The photo-related blogosphere and photographers are buzzing with various interpretations of the recent US Department of Transportation's advising that passengers will no longer be able to pack loose lithium batteries in checked luggage beginning January 1, 2008.
According to the DOT, the new regulation will continue to allow lithium batteries in checked baggage if they are installed in electronic devices, or in carry-on baggage if stored in plastic bags.
Common consumer electronics such as travel cameras, cell phones, and most laptop computers are still allowed in carry-on and checked luggage. However, the rule limits individuals to bringing only two extended-life spare rechargeable lithium batteries , such as laptop and professional audio/video/camera equipment lithium batteries in carry-on baggage.
It appears from what I read and heard (and I stress "appears") that this will only affect audio/visual professionals. However, the TSA screeners may have a different interpretation than yours or mine. Most of them are inadequately trained, overworked (sometimes) and have no people-skills to speak of (generally). If and when they see "Lithium" printed on a battery of any shape in your hand-luggage, they'll probably ask you to dispose of it. That's a no-brainer way out for them: when in doubt, dispose.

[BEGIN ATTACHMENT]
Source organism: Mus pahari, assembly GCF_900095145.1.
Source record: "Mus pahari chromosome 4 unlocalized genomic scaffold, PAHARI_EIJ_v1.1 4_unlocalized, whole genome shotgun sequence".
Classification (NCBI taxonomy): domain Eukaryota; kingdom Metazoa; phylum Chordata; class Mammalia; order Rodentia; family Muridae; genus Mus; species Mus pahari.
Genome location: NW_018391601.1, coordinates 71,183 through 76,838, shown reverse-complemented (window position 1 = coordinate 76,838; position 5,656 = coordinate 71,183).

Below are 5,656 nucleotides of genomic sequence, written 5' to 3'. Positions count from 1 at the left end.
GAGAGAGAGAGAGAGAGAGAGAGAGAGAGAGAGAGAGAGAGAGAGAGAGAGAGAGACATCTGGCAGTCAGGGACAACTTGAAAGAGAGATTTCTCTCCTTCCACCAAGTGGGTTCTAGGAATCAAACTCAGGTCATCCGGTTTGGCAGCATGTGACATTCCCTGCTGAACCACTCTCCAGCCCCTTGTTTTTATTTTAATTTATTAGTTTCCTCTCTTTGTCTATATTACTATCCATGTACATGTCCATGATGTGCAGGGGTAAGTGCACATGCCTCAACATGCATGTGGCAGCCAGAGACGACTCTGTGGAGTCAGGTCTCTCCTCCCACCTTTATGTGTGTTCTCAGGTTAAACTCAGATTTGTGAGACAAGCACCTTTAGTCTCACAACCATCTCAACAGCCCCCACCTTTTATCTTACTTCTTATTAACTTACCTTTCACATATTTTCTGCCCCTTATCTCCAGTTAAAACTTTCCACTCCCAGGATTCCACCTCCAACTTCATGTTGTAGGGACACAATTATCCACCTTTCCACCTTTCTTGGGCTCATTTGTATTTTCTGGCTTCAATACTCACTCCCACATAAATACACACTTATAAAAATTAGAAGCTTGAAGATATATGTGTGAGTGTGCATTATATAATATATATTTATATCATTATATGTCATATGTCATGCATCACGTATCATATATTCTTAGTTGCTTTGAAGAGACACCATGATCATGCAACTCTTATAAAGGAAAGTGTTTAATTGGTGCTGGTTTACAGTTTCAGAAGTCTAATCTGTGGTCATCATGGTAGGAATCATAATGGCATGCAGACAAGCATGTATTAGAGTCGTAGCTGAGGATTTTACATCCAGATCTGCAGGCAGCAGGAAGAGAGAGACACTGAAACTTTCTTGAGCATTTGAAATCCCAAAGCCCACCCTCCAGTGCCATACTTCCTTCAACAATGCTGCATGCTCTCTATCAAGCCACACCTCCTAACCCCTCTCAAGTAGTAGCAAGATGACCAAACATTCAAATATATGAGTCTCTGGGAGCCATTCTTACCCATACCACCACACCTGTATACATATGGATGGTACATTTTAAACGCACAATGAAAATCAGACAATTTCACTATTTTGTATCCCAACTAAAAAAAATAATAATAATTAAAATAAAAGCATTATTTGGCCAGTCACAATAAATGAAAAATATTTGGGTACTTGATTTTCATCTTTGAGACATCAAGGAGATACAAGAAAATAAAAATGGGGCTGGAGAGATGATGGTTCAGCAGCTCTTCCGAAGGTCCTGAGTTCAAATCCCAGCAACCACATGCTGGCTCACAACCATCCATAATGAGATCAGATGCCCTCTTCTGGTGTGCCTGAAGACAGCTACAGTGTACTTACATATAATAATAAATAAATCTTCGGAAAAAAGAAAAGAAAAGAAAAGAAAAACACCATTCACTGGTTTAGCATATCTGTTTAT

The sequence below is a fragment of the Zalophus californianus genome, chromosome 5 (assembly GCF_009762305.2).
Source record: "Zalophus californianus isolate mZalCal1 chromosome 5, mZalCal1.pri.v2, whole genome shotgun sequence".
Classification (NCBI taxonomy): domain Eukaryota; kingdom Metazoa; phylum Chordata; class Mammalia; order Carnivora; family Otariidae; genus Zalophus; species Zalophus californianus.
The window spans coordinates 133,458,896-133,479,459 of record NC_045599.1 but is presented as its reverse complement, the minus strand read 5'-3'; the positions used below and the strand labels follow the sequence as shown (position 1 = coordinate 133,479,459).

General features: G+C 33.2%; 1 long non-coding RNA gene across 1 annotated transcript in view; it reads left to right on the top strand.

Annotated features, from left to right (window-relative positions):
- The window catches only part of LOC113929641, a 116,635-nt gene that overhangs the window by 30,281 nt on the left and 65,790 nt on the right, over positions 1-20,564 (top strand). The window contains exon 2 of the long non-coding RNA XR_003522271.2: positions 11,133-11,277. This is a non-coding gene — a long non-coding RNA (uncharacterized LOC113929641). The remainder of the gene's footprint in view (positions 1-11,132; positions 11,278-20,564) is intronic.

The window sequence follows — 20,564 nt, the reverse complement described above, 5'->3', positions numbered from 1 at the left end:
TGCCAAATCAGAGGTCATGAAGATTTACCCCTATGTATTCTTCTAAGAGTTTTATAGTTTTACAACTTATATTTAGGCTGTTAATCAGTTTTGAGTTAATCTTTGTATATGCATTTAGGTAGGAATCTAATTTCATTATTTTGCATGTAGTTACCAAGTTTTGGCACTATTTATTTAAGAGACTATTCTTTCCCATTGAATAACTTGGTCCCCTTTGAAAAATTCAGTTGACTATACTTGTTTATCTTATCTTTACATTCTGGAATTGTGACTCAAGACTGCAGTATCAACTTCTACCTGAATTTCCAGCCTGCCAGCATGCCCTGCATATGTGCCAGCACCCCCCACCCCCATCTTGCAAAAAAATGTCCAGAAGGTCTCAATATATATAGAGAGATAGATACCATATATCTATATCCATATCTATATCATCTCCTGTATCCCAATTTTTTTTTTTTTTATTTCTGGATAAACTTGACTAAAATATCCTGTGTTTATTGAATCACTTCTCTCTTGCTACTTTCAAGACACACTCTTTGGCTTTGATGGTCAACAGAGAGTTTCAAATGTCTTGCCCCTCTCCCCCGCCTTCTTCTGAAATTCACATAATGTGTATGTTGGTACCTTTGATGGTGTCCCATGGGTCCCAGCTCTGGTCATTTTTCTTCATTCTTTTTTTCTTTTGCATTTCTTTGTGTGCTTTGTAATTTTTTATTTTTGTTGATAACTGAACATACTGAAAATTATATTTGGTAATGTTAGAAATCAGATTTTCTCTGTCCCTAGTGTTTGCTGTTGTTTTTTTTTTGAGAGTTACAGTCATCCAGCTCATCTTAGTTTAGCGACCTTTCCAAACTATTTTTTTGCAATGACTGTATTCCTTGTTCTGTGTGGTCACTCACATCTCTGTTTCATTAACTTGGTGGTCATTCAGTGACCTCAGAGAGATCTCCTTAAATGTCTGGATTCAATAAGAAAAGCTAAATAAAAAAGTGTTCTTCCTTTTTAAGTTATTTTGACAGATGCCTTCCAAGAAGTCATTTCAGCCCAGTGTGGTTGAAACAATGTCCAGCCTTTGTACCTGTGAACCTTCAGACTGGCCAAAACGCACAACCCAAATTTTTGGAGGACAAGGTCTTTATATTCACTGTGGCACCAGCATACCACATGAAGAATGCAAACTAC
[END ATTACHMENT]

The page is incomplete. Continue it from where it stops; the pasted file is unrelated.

So I'm apprehensive as many of you are. There are a couple of good suggestions on Steven Frischling's Flying With Fish blog. One is to make a copy of the DOT regulation and carry it with you, and the other is this gem:
To avoid any problems or confusion at security check points, I will be removing all the hard to decipher OEM stickers from my camera batteries (currently NP-E3 Ni-MH batteries), much like how the 3rd party Black Diamond batteries are shipped. In the place of the OEM stickers I will be placing on a printed label that simply reads this "NiMH - FAA/DOT Compliant For Air Travel." This should cut down on the problems you may face flying with batteries as of 1-January-2008."
I would also suggest that you keep your spare batteries separated in small ziplocks, and their terminals (if loose) covered with electrician tape. Then cross your fingers.
Here are the various links (thanks to David for the Flying Fish link):
New York Times' Bits Article
Schneier On Security
Flying With Fish